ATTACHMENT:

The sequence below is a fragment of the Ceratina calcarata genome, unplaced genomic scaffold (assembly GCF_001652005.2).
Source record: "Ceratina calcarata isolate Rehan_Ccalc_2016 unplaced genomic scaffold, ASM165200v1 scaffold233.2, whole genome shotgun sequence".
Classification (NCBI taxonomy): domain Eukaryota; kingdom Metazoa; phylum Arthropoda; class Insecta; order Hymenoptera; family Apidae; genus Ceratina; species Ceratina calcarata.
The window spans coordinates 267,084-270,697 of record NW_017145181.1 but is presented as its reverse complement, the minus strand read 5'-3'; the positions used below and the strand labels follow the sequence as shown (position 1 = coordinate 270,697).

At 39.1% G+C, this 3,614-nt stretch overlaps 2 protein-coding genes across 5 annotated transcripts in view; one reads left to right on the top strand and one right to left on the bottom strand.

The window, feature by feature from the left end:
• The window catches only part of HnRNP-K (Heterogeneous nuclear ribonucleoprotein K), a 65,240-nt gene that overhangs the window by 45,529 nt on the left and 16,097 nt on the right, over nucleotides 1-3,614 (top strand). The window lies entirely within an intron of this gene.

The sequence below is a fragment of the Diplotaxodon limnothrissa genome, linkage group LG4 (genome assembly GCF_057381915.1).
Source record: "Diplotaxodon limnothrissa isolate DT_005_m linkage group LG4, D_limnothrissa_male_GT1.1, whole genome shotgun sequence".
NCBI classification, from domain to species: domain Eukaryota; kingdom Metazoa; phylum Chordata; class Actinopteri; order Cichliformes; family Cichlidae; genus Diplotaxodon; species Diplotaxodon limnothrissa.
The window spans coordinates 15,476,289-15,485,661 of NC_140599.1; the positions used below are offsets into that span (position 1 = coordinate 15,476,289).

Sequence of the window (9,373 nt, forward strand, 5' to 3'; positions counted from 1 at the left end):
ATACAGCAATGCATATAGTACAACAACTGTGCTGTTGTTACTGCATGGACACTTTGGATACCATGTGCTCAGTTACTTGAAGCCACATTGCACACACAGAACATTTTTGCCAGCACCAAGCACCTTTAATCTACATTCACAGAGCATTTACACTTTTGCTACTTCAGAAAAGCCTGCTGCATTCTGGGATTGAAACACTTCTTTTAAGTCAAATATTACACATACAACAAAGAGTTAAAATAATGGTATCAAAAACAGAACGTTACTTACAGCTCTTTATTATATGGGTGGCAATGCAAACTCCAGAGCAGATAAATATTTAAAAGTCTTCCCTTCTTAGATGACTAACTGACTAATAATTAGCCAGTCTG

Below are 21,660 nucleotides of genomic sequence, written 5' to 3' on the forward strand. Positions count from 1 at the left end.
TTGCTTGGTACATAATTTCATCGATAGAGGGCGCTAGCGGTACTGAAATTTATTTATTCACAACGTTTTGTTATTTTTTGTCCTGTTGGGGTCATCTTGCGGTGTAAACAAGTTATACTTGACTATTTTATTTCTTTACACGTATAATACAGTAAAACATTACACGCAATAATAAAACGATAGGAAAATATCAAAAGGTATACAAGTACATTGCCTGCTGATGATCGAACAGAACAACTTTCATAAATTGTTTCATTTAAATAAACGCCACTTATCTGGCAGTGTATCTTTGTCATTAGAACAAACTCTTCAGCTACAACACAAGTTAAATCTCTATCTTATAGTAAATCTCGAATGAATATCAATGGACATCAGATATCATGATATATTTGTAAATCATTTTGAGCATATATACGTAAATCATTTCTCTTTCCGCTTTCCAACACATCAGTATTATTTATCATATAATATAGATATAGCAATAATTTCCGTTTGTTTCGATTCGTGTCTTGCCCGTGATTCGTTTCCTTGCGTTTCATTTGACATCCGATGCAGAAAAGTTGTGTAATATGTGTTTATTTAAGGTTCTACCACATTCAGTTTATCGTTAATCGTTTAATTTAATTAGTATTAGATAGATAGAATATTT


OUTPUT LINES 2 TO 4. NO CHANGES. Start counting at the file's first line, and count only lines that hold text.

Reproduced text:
Source record: "Ceratina calcarata isolate Rehan_Ccalc_2016 unplaced genomic scaffold, ASM165200v1 scaffold233.2, whole genome shotgun sequence".
Classification (NCBI taxonomy): domain Eukaryota; kingdom Metazoa; phylum Arthropoda; class Insecta; order Hymenoptera; family Apidae; genus Ceratina; species Ceratina calcarata.
The window spans coordinates 267,084-270,697 of record NW_017145181.1 but is presented as its reverse complement, the minus strand read 5'-3'; the positions used below and the strand labels follow the sequence as shown (position 1 = coordinate 270,697).